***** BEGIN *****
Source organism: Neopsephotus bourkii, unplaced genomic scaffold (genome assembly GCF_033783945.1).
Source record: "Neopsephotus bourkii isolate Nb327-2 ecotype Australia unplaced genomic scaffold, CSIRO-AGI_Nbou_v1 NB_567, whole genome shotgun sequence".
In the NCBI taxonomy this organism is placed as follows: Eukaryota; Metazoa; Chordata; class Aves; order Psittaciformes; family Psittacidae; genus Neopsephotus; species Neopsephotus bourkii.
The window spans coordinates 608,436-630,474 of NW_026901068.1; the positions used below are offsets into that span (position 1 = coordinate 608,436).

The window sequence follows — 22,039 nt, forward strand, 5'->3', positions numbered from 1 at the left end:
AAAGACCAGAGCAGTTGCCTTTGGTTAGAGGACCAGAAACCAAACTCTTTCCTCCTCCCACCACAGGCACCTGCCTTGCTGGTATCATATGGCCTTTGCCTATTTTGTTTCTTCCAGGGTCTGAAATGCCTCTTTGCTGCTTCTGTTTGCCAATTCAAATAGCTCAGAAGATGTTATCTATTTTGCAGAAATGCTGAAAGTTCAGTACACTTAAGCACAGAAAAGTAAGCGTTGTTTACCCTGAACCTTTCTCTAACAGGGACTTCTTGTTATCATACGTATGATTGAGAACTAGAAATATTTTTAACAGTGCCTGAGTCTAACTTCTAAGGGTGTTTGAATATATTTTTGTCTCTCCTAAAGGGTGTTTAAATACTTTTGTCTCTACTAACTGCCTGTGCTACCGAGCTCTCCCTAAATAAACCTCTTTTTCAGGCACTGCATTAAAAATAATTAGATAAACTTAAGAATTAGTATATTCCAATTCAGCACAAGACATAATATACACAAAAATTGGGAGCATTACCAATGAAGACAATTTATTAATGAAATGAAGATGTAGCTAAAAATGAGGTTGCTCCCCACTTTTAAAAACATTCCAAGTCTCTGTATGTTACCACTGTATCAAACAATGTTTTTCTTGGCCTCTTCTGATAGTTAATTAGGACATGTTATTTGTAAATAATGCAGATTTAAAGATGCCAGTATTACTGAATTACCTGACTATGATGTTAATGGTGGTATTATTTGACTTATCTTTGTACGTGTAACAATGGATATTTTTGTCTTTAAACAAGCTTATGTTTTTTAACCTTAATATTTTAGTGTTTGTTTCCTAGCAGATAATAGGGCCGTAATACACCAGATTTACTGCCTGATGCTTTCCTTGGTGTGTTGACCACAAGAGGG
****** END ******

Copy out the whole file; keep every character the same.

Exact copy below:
Source organism: Neopsephotus bourkii, unplaced genomic scaffold (genome assembly GCF_033783945.1).
Source record: "Neopsephotus bourkii isolate Nb327-2 ecotype Australia unplaced genomic scaffold, CSIRO-AGI_Nbou_v1 NB_567, whole genome shotgun sequence".
In the NCBI taxonomy this organism is placed as follows: Eukaryota; Metazoa; Chordata; class Aves; order Psittaciformes; family Psittacidae; genus Neopsephotus; species Neopsephotus bourkii.
The window spans coordinates 608,436-630,474 of NW_026901068.1; the positions used below are offsets into that span (position 1 = coordinate 608,436).

The window sequence follows — 22,039 nt, forward strand, 5'->3', positions numbered from 1 at the left end:
AAAGACCAGAGCAGTTGCCTTTGGTTAGAGGACCAGAAACCAAACTCTTTCCTCCTCCCACCACAGGCACCTGCCTTGCTGGTATCATATGGCCTTTGCCTATTTTGTTTCTTCCAGGGTCTGAAATGCCTCTTTGCTGCTTCTGTTTGCCAATTCAAATAGCTCAGAAGATGTTATCTATTTTGCAGAAATGCTGAAAGTTCAGTACACTTAAGCACAGAAAAGTAAGCGTTGTTTACCCTGAACCTTTCTCTAACAGGGACTTCTTGTTATCATACGTATGATTGAGAACTAGAAATATTTTTAACAGTGCCTGAGTCTAACTTCTAAGGGTGTTTGAATATATTTTTGTCTCTCCTAAAGGGTGTTTAAATACTTTTGTCTCTACTAACTGCCTGTGCTACCGAGCTCTCCCTAAATAAACCTCTTTTTCAGGCACTGCATTAAAAATAATTAGATAAACTTAAGAATTAGTATATTCCAATTCAGCACAAGACATAATATACACAAAAATTGGGAGCATTACCAATGAAGACAATTTATTAATGAAATGAAGATGTAGCTAAAAATGAGGTTGCTCCCCACTTTTAAAAACATTCCAAGTCTCTGTATGTTACCACTGTATCAAACAATGTTTTTCTTGGCCTCTTCTGATAGTTAATTAGGACATGTTATTTGTAAATAATGCAGATTTAAAGATGCCAGTATTACTGAATTACCTGACTATGATGTTAATGGTGGTATTATTTGACTTATCTTTGTACGTGTAACAATGGATATTTTTGTCTTTAAACAAGCTTATGTTTTTTAACCTTAATATTTTAGTGTTTGTTTCCTAGCAGATAATAGGGCCGTAATACACCAGATTTACTGCCTGATGCTTTCCTTGGTGTGTTGACCACAAGAGGG